"It has traveled much since?"
"Back to Kansas, and here to New York."
Goldwasser taps the space bar, and nothing happens.
"Problem here," he says. "Kansas. You are a Jew?"
"Blond hair. Green eyes. You do not look like a Jew. Jews in Kansas. Like some outer space movie." He studies Lisa. "You, young lady, you are also a Jew?" She nods. "No rings on the fingers? Nu? Get married. You look good together. I should live so long to dance at your wedding."
"My typewriter," I say.
"Yes. You should not marry a typewriter. A typewriter creates words. A marriage creates babies. You have a job?"
"Feh! So already you are married to this typewriter. You have competition, young lady. And you have a job?"
"A student," she answers.
"The best job." He appraises her, toe to head, lingering on her hips and breasts, settling for some moments on her eyes.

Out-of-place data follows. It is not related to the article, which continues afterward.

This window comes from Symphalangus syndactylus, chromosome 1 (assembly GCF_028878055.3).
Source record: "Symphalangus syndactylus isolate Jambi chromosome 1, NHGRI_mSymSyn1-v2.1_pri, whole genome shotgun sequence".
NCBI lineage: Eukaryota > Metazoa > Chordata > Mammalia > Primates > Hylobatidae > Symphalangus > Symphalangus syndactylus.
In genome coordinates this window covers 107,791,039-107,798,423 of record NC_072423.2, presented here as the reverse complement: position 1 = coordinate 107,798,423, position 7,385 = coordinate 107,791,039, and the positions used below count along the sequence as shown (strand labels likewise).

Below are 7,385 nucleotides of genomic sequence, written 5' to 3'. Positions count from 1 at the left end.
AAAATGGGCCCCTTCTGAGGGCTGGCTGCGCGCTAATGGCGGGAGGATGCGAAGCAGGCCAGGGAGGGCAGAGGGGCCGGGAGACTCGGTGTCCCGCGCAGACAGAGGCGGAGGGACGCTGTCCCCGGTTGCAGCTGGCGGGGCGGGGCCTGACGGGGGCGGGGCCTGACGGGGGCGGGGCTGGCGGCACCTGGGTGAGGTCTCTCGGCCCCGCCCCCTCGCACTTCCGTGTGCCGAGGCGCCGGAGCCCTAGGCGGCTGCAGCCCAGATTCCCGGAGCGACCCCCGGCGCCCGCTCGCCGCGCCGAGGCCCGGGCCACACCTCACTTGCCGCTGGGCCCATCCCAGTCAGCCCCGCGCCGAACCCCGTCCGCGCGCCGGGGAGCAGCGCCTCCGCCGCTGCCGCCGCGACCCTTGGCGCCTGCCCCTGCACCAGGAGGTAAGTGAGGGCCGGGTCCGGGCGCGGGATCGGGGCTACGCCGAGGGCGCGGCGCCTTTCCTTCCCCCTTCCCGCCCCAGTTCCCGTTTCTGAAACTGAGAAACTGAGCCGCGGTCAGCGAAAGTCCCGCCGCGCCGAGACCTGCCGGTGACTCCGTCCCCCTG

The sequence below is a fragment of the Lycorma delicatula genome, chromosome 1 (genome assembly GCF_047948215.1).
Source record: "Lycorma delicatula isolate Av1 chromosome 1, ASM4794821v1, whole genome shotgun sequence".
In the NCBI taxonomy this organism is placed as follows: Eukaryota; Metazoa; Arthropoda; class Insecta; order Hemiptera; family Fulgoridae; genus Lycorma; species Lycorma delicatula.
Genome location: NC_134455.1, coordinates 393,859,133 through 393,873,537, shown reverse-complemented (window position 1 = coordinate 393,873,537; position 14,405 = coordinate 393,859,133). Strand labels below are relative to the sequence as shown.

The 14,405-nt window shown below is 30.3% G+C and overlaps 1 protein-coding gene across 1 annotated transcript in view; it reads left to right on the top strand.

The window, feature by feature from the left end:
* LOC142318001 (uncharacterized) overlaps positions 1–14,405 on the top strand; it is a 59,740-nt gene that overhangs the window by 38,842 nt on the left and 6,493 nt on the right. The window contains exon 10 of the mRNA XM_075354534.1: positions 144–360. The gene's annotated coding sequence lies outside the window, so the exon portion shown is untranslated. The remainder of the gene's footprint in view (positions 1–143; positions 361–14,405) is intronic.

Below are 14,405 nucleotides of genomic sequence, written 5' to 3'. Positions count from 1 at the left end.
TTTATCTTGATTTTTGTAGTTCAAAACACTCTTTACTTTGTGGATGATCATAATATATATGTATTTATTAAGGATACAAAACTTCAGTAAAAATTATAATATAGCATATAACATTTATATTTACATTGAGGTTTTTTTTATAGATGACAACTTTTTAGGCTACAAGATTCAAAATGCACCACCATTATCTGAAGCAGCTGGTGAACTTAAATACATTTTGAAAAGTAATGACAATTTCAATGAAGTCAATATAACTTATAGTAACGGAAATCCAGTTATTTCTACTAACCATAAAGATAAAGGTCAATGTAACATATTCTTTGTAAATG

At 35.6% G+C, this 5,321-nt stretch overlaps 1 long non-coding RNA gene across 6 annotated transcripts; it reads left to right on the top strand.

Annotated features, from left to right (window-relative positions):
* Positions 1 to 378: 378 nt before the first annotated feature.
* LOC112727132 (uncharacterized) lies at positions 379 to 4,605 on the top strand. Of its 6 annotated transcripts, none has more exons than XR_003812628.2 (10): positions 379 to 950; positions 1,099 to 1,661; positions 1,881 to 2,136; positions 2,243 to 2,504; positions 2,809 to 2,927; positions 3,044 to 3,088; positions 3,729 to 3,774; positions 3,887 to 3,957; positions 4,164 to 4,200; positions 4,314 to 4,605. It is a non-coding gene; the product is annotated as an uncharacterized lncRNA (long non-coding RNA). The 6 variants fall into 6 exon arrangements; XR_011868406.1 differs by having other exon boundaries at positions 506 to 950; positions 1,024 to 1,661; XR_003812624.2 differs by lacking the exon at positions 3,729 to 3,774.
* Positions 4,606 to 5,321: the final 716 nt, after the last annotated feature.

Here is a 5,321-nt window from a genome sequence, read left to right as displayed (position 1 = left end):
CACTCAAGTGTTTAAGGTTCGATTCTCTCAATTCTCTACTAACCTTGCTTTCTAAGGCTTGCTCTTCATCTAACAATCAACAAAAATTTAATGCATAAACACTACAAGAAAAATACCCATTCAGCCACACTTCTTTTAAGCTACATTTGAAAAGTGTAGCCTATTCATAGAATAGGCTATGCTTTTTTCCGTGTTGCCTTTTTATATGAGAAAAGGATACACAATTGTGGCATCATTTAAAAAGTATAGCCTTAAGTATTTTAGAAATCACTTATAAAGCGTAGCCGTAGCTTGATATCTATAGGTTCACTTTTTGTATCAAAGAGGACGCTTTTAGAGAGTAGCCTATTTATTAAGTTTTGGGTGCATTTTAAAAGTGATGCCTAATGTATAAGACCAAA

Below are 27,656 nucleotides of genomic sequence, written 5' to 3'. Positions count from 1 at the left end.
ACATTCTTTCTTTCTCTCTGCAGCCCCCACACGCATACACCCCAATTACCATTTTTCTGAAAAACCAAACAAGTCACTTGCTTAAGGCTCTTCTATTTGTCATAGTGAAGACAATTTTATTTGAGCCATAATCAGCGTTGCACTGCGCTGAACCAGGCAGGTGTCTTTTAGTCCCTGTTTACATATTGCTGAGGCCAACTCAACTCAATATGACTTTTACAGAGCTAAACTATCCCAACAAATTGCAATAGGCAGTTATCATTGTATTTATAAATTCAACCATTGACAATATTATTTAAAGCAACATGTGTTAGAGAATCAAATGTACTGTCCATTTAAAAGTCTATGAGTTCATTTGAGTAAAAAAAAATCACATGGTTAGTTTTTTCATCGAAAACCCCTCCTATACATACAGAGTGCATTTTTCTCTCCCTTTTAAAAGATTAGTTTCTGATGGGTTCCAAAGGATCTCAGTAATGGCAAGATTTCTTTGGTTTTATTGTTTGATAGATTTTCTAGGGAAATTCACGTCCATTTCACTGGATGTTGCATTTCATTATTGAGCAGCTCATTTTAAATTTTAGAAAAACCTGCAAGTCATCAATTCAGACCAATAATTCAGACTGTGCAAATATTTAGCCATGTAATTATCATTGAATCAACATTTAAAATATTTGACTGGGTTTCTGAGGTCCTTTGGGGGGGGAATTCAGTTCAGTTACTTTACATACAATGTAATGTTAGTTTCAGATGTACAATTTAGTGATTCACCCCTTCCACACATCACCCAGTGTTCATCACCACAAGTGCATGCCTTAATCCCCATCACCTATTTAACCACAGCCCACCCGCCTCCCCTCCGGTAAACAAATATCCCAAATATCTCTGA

I dictate to Goldwasser my name, address, phone number. He offers up a receipt but does not let go, and both of us are holding it as he says, "Your typewriter I can fix. The wedding I can’t fix. Call me sometime next week, any day but Saturday. I’ll have for you an estimate."
And then: "Your girlfriend, she has the most lovely eyes. They remind me . . . ah. I shall not trouble you. Please. A bit of transference will be a good thing. Do me sometime the favor of passing on my admiration of her eyes. Windows to the soul, no? Make it sound like the notion was yours. You, young lady, will know when the words are his and when they are memories of me."